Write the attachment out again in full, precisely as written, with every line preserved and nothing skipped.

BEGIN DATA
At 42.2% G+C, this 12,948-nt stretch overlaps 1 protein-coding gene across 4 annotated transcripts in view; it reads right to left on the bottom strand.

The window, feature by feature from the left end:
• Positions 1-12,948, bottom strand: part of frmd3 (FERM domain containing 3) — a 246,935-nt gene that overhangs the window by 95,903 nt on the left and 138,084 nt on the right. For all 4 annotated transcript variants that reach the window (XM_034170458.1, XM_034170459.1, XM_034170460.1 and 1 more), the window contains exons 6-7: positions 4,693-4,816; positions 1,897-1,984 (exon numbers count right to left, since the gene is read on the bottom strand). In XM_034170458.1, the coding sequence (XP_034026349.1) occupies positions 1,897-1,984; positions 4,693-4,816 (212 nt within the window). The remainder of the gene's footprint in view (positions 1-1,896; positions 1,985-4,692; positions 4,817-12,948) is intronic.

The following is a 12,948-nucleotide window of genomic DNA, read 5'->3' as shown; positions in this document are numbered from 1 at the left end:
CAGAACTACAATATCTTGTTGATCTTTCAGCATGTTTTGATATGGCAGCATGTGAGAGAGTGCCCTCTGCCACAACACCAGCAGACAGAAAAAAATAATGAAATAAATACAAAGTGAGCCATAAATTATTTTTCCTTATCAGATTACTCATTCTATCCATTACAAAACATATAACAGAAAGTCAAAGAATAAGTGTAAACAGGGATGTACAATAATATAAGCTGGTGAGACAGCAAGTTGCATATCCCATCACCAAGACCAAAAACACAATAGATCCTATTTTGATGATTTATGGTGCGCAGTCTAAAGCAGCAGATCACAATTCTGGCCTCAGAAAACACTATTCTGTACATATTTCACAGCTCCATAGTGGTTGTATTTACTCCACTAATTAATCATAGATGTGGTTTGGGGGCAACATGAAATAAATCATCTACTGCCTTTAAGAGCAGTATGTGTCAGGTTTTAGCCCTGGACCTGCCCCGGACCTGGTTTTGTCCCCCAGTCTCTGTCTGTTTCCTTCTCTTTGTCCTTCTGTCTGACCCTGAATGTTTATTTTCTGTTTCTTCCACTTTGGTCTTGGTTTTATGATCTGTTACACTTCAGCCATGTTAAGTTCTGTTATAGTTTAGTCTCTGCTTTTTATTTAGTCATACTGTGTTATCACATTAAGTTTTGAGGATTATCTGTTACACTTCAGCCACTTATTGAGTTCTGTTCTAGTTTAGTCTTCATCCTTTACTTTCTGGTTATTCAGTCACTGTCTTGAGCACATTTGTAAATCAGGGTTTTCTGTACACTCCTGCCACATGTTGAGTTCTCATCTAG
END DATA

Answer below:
At 42.2% G+C, this 12,948-nt stretch overlaps 1 protein-coding gene across 4 annotated transcripts in view; it reads right to left on the bottom strand.

The window, feature by feature from the left end:
• Positions 1-12,948, bottom strand: part of frmd3 (FERM domain containing 3) — a 246,935-nt gene that overhangs the window by 95,903 nt on the left and 138,084 nt on the right. For all 4 annotated transcript variants that reach the window (XM_034170458.1, XM_034170459.1, XM_034170460.1 and 1 more), the window contains exons 6-7: positions 4,693-4,816; positions 1,897-1,984 (exon numbers count right to left, since the gene is read on the bottom strand). In XM_034170458.1, the coding sequence (XP_034026349.1) occupies positions 1,897-1,984; positions 4,693-4,816 (212 nt within the window). The remainder of the gene's footprint in view (positions 1-1,896; positions 1,985-4,692; positions 4,817-12,948) is intronic.

The following is a 12,948-nucleotide window of genomic DNA, read 5'->3' as shown; positions in this document are numbered from 1 at the left end:
CAGAACTACAATATCTTGTTGATCTTTCAGCATGTTTTGATATGGCAGCATGTGAGAGAGTGCCCTCTGCCACAACACCAGCAGACAGAAAAAAATAATGAAATAAATACAAAGTGAGCCATAAATTATTTTTCCTTATCAGATTACTCATTCTATCCATTACAAAACATATAACAGAAAGTCAAAGAATAAGTGTAAACAGGGATGTACAATAATATAAGCTGGTGAGACAGCAAGTTGCATATCCCATCACCAAGACCAAAAACACAATAGATCCTATTTTGATGATTTATGGTGCGCAGTCTAAAGCAGCAGATCACAATTCTGGCCTCAGAAAACACTATTCTGTACATATTTCACAGCTCCATAGTGGTTGTATTTACTCCACTAATTAATCATAGATGTGGTTTGGGGGCAACATGAAATAAATCATCTACTGCCTTTAAGAGCAGTATGTGTCAGGTTTTAGCCCTGGACCTGCCCCGGACCTGGTTTTGTCCCCCAGTCTCTGTCTGTTTCCTTCTCTTTGTCCTTCTGTCTGACCCTGAATGTTTATTTTCTGTTTCTTCCACTTTGGTCTTGGTTTTATGATCTGTTACACTTCAGCCATGTTAAGTTCTGTTATAGTTTAGTCTCTGCTTTTTATTTAGTCATACTGTGTTATCACATTAAGTTTTGAGGATTATCTGTTACACTTCAGCCACTTATTGAGTTCTGTTCTAGTTTAGTCTTCATCCTTTACTTTCTGGTTATTCAGTCACTGTCTTGAGCACATTTGTAAATCAGGGTTTTCTGTACACTCCTGCCACATGTTGAGTTCTCATCTAG